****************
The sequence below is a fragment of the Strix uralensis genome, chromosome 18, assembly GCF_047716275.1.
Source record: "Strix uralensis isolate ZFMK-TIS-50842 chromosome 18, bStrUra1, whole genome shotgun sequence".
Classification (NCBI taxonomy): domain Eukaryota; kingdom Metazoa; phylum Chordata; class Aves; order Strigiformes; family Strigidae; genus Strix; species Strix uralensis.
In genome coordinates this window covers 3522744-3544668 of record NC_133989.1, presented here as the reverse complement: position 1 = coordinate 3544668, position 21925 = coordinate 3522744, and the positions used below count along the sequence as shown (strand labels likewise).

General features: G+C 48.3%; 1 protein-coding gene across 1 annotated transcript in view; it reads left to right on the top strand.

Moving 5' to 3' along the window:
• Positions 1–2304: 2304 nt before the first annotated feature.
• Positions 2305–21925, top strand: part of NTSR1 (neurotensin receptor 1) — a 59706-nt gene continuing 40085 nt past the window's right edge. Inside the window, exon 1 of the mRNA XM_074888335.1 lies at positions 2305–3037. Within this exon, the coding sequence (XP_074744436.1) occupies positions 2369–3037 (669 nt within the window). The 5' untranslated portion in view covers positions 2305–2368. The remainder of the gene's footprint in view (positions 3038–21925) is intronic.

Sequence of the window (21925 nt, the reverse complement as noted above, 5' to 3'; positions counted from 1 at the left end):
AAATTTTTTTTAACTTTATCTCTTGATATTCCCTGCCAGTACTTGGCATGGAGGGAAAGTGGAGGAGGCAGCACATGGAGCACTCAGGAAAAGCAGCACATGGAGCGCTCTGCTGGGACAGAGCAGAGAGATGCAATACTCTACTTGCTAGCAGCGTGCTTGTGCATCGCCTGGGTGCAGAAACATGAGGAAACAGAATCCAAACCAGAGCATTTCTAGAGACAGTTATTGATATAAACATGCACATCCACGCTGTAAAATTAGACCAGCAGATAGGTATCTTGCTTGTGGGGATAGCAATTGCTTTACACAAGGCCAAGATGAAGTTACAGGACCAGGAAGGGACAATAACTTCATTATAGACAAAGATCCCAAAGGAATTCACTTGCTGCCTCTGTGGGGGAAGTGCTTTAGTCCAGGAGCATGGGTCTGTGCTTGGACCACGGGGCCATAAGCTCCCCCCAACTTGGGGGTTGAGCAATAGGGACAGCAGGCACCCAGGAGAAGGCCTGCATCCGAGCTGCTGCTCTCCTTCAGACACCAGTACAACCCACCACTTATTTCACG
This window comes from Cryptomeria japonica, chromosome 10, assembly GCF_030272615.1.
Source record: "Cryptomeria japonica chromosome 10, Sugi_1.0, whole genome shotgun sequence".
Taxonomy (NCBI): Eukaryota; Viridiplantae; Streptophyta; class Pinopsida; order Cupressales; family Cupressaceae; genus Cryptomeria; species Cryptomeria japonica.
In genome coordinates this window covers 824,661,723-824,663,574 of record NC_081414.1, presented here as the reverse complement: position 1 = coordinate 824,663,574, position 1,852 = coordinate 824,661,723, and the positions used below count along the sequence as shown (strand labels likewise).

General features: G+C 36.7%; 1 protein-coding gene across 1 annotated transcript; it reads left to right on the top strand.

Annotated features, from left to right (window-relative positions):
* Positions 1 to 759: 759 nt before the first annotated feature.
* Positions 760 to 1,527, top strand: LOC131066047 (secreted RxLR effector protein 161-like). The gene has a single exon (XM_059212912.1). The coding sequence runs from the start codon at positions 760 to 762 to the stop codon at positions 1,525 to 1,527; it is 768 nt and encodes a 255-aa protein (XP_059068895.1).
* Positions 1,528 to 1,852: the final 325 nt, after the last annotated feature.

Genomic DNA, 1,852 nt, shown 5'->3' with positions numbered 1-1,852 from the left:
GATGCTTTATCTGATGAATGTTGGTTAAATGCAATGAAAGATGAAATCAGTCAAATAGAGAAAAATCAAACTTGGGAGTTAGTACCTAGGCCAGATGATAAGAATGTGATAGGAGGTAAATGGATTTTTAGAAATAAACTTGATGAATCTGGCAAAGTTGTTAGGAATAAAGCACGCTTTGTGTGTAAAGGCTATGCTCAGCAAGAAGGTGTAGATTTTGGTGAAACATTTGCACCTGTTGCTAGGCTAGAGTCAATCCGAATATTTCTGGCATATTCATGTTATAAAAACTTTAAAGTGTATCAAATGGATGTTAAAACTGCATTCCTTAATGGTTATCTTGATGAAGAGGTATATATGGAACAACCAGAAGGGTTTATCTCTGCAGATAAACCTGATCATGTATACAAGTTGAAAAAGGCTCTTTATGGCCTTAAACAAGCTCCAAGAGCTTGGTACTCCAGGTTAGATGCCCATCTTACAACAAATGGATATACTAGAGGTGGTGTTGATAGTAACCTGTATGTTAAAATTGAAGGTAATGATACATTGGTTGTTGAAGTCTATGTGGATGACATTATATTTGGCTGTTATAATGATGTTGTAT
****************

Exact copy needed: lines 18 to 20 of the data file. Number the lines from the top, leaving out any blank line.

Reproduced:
* Positions 760 to 1,527, top strand: LOC131066047 (secreted RxLR effector protein 161-like). The gene has a single exon (XM_059212912.1). The coding sequence runs from the start codon at positions 760 to 762 to the stop codon at positions 1,525 to 1,527; it is 768 nt and encodes a 255-aa protein (XP_059068895.1).
* Positions 1,528 to 1,852: the final 325 nt, after the last annotated feature.

Genomic DNA, 1,852 nt, shown 5'->3' with positions numbered 1-1,852 from the left: